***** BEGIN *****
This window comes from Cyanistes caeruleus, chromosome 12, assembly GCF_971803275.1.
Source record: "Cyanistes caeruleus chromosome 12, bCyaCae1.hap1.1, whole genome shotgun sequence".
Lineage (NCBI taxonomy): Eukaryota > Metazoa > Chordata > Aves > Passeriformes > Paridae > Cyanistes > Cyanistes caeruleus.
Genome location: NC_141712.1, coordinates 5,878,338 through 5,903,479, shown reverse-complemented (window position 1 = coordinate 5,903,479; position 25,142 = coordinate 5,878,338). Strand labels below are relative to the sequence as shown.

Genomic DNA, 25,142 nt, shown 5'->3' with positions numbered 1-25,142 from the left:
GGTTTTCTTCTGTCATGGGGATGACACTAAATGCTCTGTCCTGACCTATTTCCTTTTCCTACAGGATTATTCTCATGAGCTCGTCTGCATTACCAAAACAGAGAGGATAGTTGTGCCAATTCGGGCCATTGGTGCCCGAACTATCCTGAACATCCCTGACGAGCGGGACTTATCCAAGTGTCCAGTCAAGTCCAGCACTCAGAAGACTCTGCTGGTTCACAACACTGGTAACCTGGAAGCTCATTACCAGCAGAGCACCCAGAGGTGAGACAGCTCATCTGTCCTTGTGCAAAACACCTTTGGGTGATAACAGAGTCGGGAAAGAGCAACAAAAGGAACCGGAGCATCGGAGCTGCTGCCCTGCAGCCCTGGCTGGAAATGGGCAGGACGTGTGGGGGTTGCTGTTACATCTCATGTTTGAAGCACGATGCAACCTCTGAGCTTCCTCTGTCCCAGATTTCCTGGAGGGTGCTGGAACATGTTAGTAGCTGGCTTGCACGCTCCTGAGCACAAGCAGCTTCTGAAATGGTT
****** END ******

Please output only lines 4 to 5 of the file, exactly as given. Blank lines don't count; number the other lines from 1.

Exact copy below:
Genome location: NC_141712.1, coordinates 5,878,338 through 5,903,479, shown reverse-complemented (window position 1 = coordinate 5,903,479; position 25,142 = coordinate 5,878,338). Strand labels below are relative to the sequence as shown.

Genomic DNA, 25,142 nt, shown 5'->3' with positions numbered 1-25,142 from the left: